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Louisiana nursing home eviction letters begin going out to residents

LOUISIANA - (05/10/18) -- 89-year-old Virginia Scrowd says she always thought her room at Cherry Ridge Skilled Nursing Facility would be the last place she called home. That has all changed. 

"It feels like the end of the world for me. It's my whole world, I don't know what I'd do without it,"
 she said. 

Louisiana has served almost 37,000 people eviction letters, saying that residents on Medicaid would no longer have a place to stay. Scrowd says the entire ordeal leaves her feeling helpless. 


"Where would you go, what would you do, who would take care of you, who will give you your medicine? My daughter lives in Crossett, but she and her husband both work full time, they can't provide for me," Scrowd said. 

Governor John Bel Edwards says that Medicaid cuts would cost hundreds of caregivers their jobs. He believes that lawmakers could avoid this by making tax changes in a separate special session. 


"The idea that this is a tactic I reject, is it scary yes, because that's the reality of the situation," the Govenor said. 

Like many residents facing eviction, scrowd wants everyone involved  to think twice about this decision. 


"I think you need to really consider this deeply in your heart, that you could pass such a law that would put old people out on the street with no where to go." 

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(05/09/2018) --  Ridgecrest Community Care Center is a place 96-year-old Nelda Watson has grown to love.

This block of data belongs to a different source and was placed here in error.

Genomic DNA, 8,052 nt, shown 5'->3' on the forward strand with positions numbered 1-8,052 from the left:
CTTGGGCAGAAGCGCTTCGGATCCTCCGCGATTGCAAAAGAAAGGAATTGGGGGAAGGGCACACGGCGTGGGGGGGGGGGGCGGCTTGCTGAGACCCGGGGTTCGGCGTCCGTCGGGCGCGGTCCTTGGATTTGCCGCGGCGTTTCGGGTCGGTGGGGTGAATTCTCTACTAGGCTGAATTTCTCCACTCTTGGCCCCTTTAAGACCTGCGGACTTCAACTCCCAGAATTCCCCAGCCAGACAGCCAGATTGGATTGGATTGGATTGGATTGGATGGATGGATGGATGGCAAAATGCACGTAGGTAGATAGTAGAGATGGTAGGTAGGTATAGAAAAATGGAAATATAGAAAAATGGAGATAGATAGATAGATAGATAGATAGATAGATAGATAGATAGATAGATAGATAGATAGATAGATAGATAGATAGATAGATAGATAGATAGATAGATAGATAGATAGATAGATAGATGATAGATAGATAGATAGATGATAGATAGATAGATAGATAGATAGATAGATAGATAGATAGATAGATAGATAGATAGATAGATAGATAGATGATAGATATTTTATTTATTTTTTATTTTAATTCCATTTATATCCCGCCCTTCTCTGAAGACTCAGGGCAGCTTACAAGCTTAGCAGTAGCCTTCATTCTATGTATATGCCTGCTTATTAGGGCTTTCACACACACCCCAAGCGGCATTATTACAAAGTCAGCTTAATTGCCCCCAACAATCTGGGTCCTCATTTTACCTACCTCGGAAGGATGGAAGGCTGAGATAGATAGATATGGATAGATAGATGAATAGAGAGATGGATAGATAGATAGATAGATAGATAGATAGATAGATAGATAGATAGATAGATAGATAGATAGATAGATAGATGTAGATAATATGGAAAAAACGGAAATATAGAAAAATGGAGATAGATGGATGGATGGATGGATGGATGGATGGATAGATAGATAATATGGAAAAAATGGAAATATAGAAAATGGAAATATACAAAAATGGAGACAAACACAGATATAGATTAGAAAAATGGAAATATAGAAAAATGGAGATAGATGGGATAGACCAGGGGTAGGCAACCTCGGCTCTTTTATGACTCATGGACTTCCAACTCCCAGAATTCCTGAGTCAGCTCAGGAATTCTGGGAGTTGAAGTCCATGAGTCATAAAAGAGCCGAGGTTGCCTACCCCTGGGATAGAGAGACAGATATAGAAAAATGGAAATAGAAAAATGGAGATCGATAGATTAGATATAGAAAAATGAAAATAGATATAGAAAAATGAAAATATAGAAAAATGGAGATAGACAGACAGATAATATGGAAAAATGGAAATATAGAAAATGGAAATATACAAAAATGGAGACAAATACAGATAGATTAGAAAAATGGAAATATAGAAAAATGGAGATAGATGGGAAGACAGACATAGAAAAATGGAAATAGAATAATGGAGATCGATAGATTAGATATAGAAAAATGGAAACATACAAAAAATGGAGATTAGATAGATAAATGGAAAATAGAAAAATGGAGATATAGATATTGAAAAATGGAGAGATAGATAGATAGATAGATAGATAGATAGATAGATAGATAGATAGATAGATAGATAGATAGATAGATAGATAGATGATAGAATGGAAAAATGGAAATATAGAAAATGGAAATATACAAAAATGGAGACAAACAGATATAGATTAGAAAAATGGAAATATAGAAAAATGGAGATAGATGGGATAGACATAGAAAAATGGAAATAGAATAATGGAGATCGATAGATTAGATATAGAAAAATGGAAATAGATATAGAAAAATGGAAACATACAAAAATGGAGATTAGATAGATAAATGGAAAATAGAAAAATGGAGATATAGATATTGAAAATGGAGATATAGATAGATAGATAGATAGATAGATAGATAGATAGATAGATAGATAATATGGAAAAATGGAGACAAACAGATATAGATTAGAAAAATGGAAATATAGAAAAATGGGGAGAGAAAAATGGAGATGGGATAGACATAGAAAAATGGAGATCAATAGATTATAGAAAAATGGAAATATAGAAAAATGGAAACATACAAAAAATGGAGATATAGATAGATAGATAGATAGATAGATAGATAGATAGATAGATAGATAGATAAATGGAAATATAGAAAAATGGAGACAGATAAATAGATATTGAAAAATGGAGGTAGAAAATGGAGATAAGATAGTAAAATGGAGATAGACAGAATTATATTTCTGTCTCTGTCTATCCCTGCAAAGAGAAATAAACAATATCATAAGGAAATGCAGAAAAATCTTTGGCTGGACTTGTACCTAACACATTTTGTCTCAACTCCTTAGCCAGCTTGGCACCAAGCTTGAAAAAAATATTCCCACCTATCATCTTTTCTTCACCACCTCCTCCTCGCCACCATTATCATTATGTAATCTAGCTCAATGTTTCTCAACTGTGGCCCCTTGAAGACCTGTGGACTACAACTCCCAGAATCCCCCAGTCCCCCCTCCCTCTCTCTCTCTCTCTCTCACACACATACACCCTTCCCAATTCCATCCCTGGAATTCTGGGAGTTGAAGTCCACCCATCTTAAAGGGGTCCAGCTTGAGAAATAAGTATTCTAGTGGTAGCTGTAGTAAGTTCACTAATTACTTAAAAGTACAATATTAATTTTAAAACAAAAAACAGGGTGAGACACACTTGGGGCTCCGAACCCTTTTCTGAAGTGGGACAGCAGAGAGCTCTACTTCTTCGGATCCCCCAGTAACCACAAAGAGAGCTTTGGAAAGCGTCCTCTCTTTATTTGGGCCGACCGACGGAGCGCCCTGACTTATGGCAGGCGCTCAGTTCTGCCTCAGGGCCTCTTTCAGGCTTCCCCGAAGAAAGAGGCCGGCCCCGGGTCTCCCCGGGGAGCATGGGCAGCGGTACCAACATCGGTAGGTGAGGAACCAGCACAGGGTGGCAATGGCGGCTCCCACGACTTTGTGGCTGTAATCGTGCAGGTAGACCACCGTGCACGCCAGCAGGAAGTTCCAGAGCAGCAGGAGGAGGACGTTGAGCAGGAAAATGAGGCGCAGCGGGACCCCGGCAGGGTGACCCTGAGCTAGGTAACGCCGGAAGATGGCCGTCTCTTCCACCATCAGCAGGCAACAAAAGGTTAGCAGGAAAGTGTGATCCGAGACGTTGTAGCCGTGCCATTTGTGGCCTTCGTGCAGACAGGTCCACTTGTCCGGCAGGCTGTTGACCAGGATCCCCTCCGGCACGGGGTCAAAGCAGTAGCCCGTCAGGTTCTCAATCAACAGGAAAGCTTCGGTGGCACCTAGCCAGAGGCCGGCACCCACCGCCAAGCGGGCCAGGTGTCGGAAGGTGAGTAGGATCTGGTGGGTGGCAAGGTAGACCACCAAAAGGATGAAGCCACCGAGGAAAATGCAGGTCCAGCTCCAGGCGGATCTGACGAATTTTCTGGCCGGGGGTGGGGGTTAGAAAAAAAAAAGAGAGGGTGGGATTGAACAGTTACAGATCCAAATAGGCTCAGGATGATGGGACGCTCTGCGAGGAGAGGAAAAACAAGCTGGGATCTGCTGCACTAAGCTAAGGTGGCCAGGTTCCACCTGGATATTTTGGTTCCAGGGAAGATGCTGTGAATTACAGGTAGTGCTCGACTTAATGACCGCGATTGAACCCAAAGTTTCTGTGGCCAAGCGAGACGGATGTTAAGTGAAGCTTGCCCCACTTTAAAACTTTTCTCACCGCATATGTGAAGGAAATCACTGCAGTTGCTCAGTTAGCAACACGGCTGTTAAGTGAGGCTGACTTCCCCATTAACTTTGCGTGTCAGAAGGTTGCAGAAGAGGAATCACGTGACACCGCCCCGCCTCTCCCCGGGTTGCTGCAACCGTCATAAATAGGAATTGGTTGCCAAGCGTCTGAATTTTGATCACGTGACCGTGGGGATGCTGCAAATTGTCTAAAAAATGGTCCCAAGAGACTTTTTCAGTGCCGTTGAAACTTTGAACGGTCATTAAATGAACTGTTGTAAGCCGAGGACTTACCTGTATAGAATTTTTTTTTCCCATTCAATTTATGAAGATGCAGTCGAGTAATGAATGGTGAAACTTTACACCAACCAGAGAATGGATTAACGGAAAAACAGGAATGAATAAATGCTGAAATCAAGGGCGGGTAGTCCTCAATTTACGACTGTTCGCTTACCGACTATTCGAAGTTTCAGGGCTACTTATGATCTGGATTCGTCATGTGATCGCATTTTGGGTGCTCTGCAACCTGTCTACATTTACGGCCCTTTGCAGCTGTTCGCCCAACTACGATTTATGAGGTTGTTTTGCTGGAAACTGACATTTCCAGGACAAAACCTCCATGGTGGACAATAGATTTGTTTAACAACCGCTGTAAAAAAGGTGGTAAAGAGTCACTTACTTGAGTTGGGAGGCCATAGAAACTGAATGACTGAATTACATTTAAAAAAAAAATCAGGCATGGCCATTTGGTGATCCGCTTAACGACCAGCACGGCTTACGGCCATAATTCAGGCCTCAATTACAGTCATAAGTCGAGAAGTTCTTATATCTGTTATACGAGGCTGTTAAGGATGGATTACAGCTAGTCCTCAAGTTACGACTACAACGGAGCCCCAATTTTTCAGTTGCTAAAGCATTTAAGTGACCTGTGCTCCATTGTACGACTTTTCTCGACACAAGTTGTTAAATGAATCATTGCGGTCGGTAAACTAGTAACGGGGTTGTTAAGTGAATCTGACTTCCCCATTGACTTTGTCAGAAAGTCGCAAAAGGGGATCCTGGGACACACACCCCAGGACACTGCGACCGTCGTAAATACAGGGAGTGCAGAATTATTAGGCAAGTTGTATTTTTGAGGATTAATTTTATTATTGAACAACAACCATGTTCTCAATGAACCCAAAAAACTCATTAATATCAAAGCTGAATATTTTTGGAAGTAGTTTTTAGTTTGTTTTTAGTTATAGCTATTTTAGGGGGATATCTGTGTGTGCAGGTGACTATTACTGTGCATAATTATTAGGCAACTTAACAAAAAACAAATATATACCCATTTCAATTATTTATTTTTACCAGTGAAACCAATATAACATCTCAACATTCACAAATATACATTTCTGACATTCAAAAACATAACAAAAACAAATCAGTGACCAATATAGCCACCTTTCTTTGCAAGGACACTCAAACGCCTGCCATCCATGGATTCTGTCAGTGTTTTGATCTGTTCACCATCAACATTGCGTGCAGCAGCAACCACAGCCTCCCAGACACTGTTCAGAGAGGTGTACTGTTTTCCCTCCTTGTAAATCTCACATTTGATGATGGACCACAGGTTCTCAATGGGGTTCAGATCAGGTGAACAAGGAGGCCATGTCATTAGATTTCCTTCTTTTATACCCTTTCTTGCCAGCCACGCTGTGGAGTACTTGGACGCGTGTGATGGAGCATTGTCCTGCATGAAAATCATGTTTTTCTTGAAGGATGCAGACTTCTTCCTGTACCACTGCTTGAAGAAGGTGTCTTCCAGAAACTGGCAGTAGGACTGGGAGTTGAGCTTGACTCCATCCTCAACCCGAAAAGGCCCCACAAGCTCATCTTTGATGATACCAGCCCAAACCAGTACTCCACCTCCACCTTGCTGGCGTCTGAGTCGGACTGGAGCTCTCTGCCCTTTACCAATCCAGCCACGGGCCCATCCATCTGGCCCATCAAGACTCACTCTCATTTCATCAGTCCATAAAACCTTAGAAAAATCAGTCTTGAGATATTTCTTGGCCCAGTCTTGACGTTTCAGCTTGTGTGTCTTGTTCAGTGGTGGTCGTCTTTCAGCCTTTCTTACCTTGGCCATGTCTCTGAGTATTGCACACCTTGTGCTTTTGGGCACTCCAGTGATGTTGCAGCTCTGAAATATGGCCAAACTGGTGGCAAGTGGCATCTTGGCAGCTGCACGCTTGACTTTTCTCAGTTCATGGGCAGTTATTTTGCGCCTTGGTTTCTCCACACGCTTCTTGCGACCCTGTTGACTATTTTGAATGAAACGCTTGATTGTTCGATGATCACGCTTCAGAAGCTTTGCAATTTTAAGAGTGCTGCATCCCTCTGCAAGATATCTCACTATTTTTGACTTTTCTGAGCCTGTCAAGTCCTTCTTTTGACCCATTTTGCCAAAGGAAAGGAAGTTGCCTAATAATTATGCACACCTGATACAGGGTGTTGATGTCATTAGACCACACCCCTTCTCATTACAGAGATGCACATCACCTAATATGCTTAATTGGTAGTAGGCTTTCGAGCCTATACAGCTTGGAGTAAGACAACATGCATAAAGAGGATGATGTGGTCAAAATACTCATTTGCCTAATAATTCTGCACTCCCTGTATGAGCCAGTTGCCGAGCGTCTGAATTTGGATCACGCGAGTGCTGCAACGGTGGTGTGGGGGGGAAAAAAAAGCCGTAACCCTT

"I'm sad" "It's such a nice place, I have to cry."

In just 24 hours, that could be no longer. She's being served notice that if Louisiana's proposed budget cuts stand, she'll be getting evicted. 

"It would just ruin everybody's life that's here, it would because where would we go? No place to go," said Watson.

The new Medicaid eligibility cap would effect nearly 37,000 people in Louisiana. Anyone with income over $750 a month would  be ineligible. 880 of those people coming from Ouachita Parish. 

George Simmons wife Regina is one of them, She suffered an aneurysm eight years ago leaving her completely immobile. 


"Quite honestly, you can't appreciate a facility like a nursing home, until you need it," he said. 

Without the 24 hour services that Ridgecrest provides, he says he may be putting his own life at risk.


"It would be a tremendous burden on me. I would probably just do all I could do to care for my wife, until it killed me," said Simmons. 


The eviction notices will not only effect the residents in the nursing homes but also the people that take care of them. Simmons believes that this will begin destroying families. 

Watson says the legislators have a lot to figure out. 


"Somebody is going to have to answer to a lot of questions, unless they want us to come live with them," she chuckles. 

 


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